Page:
Safe Materials for Museum Storage Cabinets

Wood's acidity and release of volatile substances make it a risk to stored artifacts, including paper art work. Here's advice on "art-safe" materials for museum storage or display cabinetry. November 13, 2009

I have a large millwork project for storage of sensitive paper documents. The spec is asking for no (or negligible) pH in the wood product. I was told they have used "aspen" before because of these qualities but I can find no documentation on such that supports such a statement. Do any of you know what wood, or if this wood is available to achieve this criteria? I understand it has low pH, but certainly I need more info. Also, what finish is suitable to remain pH free? I believe they used salts in the past but the company that supplied their existing millwork is gone.

Forum Responses
(Architectural Woodworking Forum)
From contributor J:
There's no such thing as 'pH free.' If you want a wood that's neutral then you want it to have a pH of 7. Lower than 7 and you're talking about acids; higher and you're talking about alkali/bases.

From contributor P:
If you are doing millwork which must really achieve museum-standard archival qualities, you cannot have any wood materials exposed to the interior surface of the cases (if cases are what you are building). I'm the supervisor of a museum woodshop, and we face these problems all the time. Wood of any kind off-gasses acid vapors and other volatiles which, over time build up within a closed case and can cause serious damage to the art objects. There is no finish available which will prevent this. Forget about using things such as Medite, which other fabricators have touted due to their being marketed as "formaldehyde free". Formaldehyde isn't the only problem.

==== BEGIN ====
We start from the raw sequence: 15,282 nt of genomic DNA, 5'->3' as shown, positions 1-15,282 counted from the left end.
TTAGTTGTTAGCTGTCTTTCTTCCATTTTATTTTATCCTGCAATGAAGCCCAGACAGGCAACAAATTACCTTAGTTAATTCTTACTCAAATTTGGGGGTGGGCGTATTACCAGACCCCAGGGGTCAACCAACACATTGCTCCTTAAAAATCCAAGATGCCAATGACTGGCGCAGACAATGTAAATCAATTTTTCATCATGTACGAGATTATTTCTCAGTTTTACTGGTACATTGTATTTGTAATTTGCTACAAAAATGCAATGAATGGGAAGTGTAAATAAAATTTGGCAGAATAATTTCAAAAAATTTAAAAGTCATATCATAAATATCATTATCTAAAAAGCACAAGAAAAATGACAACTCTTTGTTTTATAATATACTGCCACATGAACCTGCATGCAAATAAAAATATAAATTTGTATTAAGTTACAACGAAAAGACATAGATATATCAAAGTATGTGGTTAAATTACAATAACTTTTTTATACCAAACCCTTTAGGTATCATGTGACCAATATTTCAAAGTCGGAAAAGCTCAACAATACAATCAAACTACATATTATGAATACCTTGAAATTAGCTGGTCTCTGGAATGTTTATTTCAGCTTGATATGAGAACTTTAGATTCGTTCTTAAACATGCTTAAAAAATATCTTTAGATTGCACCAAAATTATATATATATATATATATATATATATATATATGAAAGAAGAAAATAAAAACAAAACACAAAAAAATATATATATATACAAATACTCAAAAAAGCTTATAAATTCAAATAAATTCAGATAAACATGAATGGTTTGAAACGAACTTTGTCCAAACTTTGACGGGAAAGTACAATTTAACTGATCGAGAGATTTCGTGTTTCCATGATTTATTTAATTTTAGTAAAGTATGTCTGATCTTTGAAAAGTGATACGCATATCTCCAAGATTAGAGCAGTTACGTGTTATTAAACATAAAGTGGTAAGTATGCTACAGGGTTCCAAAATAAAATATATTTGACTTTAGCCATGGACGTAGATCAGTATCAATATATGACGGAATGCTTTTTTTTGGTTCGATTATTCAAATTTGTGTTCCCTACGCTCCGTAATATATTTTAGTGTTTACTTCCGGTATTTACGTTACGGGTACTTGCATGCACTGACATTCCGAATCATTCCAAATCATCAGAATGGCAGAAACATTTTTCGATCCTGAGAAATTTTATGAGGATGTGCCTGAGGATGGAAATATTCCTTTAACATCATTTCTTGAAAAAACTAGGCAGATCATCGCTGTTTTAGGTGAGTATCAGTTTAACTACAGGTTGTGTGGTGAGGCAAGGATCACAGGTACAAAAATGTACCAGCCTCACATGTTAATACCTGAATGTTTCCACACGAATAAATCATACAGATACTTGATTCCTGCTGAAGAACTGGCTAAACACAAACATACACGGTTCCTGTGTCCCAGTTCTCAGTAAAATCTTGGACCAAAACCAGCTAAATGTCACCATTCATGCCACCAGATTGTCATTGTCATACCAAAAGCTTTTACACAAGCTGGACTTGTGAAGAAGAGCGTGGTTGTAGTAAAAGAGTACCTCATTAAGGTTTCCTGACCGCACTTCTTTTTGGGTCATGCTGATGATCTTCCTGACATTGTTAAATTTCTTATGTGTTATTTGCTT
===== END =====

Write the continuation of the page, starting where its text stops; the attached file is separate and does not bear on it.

The wood and glues in any wood product create an extremely art-hazardous environment. You have to use some type of vapor barrier on the inside surface of the case to prevent this. Some common materials which have proven effective are high and low pressure laminates, aluminum, and acrylic sheets. We often wrap the interior surface of our cases with a product called Marvel Seal, which is sort of an aluminized plastic sheet. Some people iron this down, but we have found that a much easier method is to use 3M transfer tape to hold it down. If this surface is visible, we cover it with Sintra board, which can be coated with an appropriate paint (we have all of ours tested for off-gassing, and allow it to cure for a month before installation of the art) or fabric, also held down with transfer tape.

Actually, one of the easiest materials to use is melamine board. The melamine surface is an effective vapor barrier, which is why HPL also works. If your client has more forgiving standards, here is a list of woods which are considered low in acidity: parana pine, spruce, poplar, elm, African mahogany, walnut, iroko, ramin, and obeche, in descending order of acidity.

From contributor C:

Unless you are marketing yourself as someone who specializes in cabinetry for museums, I'd recommend having the architect or other overseeing authority specify materials. As soon as you provide a product that will purportedly live up to their requirements based on your recommendation you are on the hook for the performance of the materials.

From Gene Wengert, forum technical advisor:
All wood has an acidic pH. A measurement technique is given in wood and cellulose science by A.J. Stamm (1964 publication, so check your library).